Russian science attracting overseas scholars

Source: AP

Source: AP

As part of its efforts to spur innovation and wane the economy off raw materials, the Russian government began awarding scientific “Megagrants” of up to $5 million to leading international scientists in 2010. Winners, which included Nobel laureate Ferid Murad (University of Texas) and Fields Medal winner Stanislav Smirnov (University of Geneva), were determined by independent foreign experts and a state commission. The researchers must use the money to launch projects at leading Russian universities and spend no less than four months of the year in the host institutions.

This year, the second batch of 40 megagrant winners was announced. Among them was Osamu Shimomura, a Japanese organic chemist and biologist. Shimomura was awarded the 2008 Nobel Prize in Chemistry, along with two American scientists, for the discovery of green fluorescent protein. He is currently Professor Emeritus at the Boston Medical School, but will soon apply his talents at Siberian Federal University in Novosibirsk, Russia. RBTH offers this following interview from Why are you interested in working in Russia?

Osamu Shimomura: Despite the fact that many countries are doing research into the practical application of bioluminescence, fundamental chemical research in this field has ceased almost everywhere else in the world except Russia. 

My immediate area of research is the chemistry of bioluminescence, a field of fundamental science that can be used for applied research. In the past, Russian scientists contributed a lot to research into this phenomenon, including research of the photoprotein obelin. They’ve recently conducted remarkable research on Siberian glowworms. How do you rate the standard of science in Russia today?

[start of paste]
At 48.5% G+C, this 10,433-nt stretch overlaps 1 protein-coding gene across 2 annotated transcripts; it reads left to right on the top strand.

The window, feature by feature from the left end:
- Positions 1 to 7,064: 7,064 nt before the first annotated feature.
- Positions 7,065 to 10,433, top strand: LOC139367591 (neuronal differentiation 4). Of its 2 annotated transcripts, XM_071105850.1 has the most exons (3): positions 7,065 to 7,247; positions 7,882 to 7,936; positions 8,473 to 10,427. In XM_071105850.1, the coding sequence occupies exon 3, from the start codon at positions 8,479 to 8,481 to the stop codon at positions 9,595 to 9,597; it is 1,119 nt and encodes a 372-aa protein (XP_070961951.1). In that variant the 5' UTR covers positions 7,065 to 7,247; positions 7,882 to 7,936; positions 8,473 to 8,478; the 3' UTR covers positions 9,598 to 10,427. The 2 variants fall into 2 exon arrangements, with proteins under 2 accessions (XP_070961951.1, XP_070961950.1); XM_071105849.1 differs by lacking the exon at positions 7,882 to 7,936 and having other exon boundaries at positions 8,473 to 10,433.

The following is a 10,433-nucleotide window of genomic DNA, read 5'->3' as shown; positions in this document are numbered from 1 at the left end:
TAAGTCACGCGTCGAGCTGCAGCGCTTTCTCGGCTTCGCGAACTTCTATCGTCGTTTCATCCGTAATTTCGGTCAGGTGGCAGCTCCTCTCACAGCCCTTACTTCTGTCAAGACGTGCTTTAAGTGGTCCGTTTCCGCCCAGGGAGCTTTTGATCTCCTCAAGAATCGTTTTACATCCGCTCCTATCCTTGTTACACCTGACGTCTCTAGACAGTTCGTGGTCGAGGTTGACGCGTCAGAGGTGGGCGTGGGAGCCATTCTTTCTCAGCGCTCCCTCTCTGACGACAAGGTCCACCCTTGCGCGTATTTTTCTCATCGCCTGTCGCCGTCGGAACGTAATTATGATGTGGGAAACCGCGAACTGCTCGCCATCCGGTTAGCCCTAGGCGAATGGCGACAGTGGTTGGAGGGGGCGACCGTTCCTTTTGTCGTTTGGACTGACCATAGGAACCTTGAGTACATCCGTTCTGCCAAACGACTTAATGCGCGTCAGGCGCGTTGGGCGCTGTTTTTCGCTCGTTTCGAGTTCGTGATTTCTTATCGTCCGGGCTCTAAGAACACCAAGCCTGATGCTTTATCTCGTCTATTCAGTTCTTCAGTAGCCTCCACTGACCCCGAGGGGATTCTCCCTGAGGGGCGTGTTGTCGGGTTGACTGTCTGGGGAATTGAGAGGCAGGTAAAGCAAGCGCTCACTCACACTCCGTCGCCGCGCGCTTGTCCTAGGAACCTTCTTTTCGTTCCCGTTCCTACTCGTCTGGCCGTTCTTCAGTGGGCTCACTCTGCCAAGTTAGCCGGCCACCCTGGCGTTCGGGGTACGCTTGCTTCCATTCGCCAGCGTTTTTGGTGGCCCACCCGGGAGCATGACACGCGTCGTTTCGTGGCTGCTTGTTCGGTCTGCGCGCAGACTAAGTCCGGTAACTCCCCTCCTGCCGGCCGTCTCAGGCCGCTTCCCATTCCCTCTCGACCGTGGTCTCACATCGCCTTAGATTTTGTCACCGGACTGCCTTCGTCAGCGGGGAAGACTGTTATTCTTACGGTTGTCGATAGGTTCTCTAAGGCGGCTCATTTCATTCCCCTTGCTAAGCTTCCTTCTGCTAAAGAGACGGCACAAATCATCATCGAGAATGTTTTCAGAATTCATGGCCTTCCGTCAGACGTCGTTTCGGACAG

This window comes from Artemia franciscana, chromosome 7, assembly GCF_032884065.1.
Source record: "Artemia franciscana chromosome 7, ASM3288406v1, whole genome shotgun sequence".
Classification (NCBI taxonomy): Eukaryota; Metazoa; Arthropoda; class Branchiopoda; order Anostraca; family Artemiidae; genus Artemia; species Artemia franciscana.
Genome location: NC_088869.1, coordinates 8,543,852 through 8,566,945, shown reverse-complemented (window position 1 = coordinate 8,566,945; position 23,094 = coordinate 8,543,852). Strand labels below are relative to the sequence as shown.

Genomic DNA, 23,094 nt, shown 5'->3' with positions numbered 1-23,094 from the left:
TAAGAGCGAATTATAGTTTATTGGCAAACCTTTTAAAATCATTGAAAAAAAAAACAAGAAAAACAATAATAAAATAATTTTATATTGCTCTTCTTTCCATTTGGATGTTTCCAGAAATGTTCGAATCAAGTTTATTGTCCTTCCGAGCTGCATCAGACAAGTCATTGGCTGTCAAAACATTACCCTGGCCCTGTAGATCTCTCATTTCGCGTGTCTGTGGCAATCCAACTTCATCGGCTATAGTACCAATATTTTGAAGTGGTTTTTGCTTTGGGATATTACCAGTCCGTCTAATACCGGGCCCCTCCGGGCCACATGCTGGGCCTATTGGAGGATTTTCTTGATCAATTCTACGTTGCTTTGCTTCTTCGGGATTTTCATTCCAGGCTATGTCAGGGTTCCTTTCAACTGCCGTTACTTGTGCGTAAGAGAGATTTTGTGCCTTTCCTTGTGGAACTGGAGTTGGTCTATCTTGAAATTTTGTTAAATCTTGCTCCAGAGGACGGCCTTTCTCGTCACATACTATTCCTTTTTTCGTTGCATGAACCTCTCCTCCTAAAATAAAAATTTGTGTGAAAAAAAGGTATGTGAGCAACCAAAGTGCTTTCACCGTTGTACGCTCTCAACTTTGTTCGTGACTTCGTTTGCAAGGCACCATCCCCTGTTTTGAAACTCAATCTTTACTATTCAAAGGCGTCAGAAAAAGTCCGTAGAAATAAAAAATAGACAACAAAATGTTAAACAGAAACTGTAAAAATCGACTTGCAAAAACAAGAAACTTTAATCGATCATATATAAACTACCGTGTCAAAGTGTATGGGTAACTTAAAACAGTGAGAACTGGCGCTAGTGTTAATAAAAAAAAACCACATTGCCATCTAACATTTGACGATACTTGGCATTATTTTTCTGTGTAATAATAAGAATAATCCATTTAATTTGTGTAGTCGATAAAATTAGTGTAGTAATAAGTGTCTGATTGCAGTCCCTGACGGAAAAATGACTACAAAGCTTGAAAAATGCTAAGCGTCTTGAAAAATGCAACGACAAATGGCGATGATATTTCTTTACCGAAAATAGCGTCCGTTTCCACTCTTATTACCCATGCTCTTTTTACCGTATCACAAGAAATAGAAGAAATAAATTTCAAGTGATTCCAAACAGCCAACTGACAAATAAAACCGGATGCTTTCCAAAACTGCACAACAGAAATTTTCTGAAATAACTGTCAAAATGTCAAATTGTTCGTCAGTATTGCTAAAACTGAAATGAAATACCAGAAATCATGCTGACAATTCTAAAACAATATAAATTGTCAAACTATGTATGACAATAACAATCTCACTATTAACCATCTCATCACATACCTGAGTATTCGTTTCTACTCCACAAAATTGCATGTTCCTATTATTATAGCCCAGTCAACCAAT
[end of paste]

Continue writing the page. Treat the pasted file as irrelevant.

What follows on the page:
O.S.: I can only speak to my area of research. Over the past few years, Russian scientists seem to have been the only ones publishing serious and noteworthy research on the chemistry of bioluminescence. I think Russian scientists are the leaders in the field of bioluminescence today. Why did you choose Siberian Federal University?

O.S.: An old friend of mine, Professor Iosif Gitelzon, academician at the Russian Academy of Sciences, invited me to work at Siberian Federal University. Given the situation in our field, as I described, I decided to accept his proposal and took this opportunity to work with Russia’s excellent scientists. If you receive the grant, what will be the focus of your research?   

O.S.: We will research bioluminescent mushrooms.   

I think that explaining the mystery of bioluminescent mushrooms would be a major scientific breakthrough, and it could also be of practical use, although at this point, we do not know how.

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